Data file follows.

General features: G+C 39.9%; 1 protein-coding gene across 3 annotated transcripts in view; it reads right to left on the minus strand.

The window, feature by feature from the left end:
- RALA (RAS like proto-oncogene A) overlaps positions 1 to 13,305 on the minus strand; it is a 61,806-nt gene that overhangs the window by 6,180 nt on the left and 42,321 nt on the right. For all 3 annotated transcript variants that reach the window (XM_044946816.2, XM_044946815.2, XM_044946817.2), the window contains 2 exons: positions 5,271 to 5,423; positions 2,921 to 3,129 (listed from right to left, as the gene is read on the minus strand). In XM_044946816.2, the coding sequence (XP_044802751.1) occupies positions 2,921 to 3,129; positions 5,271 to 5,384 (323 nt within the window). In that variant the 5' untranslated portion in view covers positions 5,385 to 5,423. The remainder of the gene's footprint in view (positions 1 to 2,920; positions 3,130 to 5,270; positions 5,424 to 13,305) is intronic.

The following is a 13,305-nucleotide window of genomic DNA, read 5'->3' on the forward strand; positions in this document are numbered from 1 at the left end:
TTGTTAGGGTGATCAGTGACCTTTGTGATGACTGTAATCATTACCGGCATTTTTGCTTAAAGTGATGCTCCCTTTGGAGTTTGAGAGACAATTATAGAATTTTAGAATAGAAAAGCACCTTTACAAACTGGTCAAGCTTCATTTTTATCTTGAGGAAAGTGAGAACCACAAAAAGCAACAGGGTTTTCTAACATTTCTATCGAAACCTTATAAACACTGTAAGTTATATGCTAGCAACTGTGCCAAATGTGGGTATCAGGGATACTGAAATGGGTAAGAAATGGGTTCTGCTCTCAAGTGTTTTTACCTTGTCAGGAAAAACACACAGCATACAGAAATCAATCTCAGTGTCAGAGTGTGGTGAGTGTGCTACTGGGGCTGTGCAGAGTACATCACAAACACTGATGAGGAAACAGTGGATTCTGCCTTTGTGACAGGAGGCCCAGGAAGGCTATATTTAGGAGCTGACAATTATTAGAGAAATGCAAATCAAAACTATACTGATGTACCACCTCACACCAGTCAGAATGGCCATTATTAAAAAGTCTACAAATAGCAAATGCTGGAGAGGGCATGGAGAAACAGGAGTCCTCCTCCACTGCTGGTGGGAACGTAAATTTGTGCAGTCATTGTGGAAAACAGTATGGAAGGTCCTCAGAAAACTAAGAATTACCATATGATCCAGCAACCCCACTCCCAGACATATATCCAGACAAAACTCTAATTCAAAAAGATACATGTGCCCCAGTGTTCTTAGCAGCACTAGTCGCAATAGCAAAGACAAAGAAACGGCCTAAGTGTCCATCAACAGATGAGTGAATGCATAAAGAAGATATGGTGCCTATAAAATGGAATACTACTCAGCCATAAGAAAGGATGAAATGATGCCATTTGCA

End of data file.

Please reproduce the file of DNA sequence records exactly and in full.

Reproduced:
General features: G+C 39.9%; 1 protein-coding gene across 3 annotated transcripts in view; it reads right to left on the minus strand.

The window, feature by feature from the left end:
- RALA (RAS like proto-oncogene A) overlaps positions 1 to 13,305 on the minus strand; it is a 61,806-nt gene that overhangs the window by 6,180 nt on the left and 42,321 nt on the right. For all 3 annotated transcript variants that reach the window (XM_044946816.2, XM_044946815.2, XM_044946817.2), the window contains 2 exons: positions 5,271 to 5,423; positions 2,921 to 3,129 (listed from right to left, as the gene is read on the minus strand). In XM_044946816.2, the coding sequence (XP_044802751.1) occupies positions 2,921 to 3,129; positions 5,271 to 5,384 (323 nt within the window). In that variant the 5' untranslated portion in view covers positions 5,385 to 5,423. The remainder of the gene's footprint in view (positions 1 to 2,920; positions 3,130 to 5,270; positions 5,424 to 13,305) is intronic.

The following is a 13,305-nucleotide window of genomic DNA, read 5'->3' on the forward strand; positions in this document are numbered from 1 at the left end:
TTGTTAGGGTGATCAGTGACCTTTGTGATGACTGTAATCATTACCGGCATTTTTGCTTAAAGTGATGCTCCCTTTGGAGTTTGAGAGACAATTATAGAATTTTAGAATAGAAAAGCACCTTTACAAACTGGTCAAGCTTCATTTTTATCTTGAGGAAAGTGAGAACCACAAAAAGCAACAGGGTTTTCTAACATTTCTATCGAAACCTTATAAACACTGTAAGTTATATGCTAGCAACTGTGCCAAATGTGGGTATCAGGGATACTGAAATGGGTAAGAAATGGGTTCTGCTCTCAAGTGTTTTTACCTTGTCAGGAAAAACACACAGCATACAGAAATCAATCTCAGTGTCAGAGTGTGGTGAGTGTGCTACTGGGGCTGTGCAGAGTACATCACAAACACTGATGAGGAAACAGTGGATTCTGCCTTTGTGACAGGAGGCCCAGGAAGGCTATATTTAGGAGCTGACAATTATTAGAGAAATGCAAATCAAAACTATACTGATGTACCACCTCACACCAGTCAGAATGGCCATTATTAAAAAGTCTACAAATAGCAAATGCTGGAGAGGGCATGGAGAAACAGGAGTCCTCCTCCACTGCTGGTGGGAACGTAAATTTGTGCAGTCATTGTGGAAAACAGTATGGAAGGTCCTCAGAAAACTAAGAATTACCATATGATCCAGCAACCCCACTCCCAGACATATATCCAGACAAAACTCTAATTCAAAAAGATACATGTGCCCCAGTGTTCTTAGCAGCACTAGTCGCAATAGCAAAGACAAAGAAACGGCCTAAGTGTCCATCAACAGATGAGTGAATGCATAAAGAAGATATGGTGCCTATAAAATGGAATACTACTCAGCCATAAGAAAGGATGAAATGATGCCATTTGCA